(Lucy with her new family)
I almost turned around five times on the drive to Springfield for a meet and greet with a promising forever home for Lucy. I had been fostering her for two months after she had been dumped in rural Tennessee. She had delivered eight healthy puppies under a house that had all been adopted, but she had nowhere to go so I took her in as my first foster dog.
She had been spayed and vetted, and had settled in at my house; she was a great dog. The only problem was she was forty-two pounds and she liked to rough house with my twelve-pound dog. As the days went by, their play got rougher and rowdier and eventually crossed the line into fighting.
Donna, ICHBA’s head honcho, had shown Lucy’s picture and story to a couple and they were interested in her. I took the back roads, driving from Nashville through Ashland City and up Highway 49. It was grey and drizzly, and Lucy sniffed the familiar country air with a worried look on her sweet face.
I had woken up with a hangover, brought on by a midnight dwelling on this task that I was both looking forward to and dreading at the same time. I had no appetite, but I thought about stopping at a fast food joint to get Lucy a plain hamburger, then thought better of it.
I’m not usually a flip-flopper – I make a decision and stick with it, but with Lucy it was different. I thought: she is such a good dog, maybe I should just keep her for now and maybe give her to a trusted friend someday. Maybe I will call Donna and tell her to just ‘eff it, I’m keeping her. I am a foster failure -just admit it and go back home. But I drove on…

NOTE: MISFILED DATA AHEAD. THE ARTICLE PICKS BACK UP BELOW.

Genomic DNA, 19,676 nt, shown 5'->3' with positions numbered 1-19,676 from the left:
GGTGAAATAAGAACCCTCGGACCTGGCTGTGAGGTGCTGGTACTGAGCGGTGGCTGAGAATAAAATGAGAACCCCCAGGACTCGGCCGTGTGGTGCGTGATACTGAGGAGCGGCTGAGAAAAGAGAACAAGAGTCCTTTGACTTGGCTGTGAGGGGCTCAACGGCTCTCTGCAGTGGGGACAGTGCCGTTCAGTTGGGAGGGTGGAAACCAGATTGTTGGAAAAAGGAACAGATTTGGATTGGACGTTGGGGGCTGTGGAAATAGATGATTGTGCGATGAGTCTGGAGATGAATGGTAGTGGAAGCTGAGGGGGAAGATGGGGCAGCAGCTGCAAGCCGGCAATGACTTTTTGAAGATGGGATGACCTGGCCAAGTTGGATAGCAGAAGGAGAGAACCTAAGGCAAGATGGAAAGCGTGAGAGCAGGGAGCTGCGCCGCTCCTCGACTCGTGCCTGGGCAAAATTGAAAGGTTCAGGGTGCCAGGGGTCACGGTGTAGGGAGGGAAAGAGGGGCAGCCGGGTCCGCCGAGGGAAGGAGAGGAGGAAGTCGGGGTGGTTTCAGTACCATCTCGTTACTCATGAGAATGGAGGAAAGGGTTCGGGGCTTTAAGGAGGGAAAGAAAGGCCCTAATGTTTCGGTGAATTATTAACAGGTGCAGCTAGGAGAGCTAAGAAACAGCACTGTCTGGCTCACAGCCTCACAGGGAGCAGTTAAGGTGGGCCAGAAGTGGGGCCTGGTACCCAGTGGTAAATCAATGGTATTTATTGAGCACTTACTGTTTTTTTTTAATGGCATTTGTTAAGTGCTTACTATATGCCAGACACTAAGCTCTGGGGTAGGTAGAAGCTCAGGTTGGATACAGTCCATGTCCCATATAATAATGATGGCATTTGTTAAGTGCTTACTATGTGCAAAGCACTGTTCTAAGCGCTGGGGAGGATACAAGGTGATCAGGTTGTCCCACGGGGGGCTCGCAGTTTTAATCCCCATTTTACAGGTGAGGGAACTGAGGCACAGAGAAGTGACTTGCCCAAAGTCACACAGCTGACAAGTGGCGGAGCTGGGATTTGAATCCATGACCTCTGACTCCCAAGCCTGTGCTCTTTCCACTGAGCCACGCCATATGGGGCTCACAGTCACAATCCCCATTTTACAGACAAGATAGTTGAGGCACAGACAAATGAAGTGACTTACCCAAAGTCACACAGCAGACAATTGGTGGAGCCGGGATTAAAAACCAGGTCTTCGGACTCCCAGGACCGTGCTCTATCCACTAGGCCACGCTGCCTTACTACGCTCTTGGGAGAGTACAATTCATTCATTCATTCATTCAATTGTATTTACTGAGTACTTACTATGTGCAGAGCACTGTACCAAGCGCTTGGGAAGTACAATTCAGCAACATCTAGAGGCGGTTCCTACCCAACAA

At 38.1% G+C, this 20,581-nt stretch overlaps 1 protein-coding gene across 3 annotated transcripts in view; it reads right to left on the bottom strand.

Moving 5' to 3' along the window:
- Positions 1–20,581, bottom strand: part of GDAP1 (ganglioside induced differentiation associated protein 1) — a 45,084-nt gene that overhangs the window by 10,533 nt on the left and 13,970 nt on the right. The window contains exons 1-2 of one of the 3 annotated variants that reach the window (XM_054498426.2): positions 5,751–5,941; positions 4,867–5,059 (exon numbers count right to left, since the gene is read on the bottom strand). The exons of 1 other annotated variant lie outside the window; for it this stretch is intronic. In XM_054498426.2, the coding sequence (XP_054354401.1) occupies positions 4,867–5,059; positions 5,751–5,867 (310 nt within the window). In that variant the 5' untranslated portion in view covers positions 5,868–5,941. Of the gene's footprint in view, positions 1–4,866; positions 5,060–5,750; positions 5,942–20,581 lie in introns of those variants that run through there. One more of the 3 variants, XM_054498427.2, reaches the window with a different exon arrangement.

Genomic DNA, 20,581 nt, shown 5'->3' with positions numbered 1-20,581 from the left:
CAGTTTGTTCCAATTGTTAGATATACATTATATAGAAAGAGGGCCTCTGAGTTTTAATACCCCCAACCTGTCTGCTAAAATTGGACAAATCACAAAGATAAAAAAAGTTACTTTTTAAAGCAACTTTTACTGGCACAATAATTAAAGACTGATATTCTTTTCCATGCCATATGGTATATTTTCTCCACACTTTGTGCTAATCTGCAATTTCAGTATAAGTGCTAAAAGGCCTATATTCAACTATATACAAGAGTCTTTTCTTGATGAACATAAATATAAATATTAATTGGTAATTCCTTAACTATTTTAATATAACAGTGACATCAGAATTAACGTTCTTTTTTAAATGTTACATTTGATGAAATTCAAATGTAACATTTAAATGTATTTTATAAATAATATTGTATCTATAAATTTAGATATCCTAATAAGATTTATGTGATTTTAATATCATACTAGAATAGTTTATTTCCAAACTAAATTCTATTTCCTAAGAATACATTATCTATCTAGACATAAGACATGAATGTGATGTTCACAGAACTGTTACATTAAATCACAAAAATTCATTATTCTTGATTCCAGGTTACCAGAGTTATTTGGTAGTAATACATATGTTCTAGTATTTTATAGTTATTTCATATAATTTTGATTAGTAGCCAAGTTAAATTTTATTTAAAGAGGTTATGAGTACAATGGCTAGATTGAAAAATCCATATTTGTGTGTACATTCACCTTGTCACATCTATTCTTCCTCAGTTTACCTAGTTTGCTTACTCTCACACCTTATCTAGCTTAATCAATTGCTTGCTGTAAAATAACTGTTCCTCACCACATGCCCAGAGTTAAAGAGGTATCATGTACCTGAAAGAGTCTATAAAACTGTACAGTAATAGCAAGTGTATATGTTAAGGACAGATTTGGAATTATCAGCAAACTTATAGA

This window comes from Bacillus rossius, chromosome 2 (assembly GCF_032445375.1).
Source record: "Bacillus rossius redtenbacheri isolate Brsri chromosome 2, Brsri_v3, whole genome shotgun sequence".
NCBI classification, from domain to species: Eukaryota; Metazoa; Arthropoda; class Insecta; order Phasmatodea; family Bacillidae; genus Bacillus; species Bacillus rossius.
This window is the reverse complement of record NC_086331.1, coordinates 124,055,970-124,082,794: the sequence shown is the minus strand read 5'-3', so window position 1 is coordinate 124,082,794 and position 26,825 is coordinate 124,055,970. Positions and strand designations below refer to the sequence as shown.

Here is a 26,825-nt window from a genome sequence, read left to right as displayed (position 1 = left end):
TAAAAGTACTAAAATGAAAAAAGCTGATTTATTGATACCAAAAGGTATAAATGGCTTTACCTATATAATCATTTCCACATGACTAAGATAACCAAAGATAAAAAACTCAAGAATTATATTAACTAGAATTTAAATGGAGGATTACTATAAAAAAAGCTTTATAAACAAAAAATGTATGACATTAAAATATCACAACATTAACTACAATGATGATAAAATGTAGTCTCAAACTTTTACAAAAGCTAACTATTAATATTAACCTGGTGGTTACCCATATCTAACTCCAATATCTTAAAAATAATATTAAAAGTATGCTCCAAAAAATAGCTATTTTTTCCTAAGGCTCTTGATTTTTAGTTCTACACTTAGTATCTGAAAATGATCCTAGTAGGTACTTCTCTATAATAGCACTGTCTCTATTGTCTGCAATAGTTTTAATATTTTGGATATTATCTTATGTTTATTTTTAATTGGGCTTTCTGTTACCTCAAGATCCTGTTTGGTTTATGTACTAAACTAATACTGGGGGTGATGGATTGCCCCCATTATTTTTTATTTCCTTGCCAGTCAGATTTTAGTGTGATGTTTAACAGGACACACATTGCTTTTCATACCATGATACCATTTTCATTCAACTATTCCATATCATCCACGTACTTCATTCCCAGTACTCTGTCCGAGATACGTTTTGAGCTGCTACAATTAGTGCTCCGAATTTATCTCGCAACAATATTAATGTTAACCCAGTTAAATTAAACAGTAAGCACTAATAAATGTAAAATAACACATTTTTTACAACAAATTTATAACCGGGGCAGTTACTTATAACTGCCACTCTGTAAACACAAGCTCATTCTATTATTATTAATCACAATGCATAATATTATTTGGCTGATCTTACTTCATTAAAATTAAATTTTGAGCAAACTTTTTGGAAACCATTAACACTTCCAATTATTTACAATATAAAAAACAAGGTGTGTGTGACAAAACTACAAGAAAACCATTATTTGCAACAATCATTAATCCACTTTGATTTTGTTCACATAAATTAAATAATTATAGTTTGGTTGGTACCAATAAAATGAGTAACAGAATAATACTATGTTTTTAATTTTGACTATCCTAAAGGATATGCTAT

I had never been to Springfield before, and I encountered a beautiful old downtown and stopped at a nearby Kroger to buy a Nyla-bone and a stuffed hedgehog so Lucy would have some toys if she ended up being adopted.
After I met Donna, I followed her to a new subdivision outside of town. As we turned in, the street was full of young families and their dogs outside enjoying the Saturday afternoon.
We walked up to the house and were warmly greeted by a nice couple with a toddler. Donna and I had a seat on their couch and I let Lucy loose to go sniff around. I didn’t know how she would react to the antics of this little human creature, but in characteristic fashion she was calm, mellow and unaffected. She sniffed his little face and licked him gently.
One thing I like about ICHBA is that the foster has complete veto power over any potential adopters. “If for any reason at all you don’t feel comfortable with something, anything about them just give me a signal and we will bag it,” Donna said.
Melissa had told me that Donna was a no-nonsense type and didn’t mind hurting feelings because it was all about the dogs.
We stayed an hour, but I knew in the first minute that this was the right home for Lucy. They had shiny new food and water bowls and toys were waiting. After a while, Donna looked my way, squeezed my arm and I gave her a slight nod. She got out the paper work and it was a done deal.
I kissed Lucy smack on the maw, whispered “good luck sweetie” in her ear, quickly turned my back and walked out the door. My first foster dog project was now complete and I felt pretty good about myself.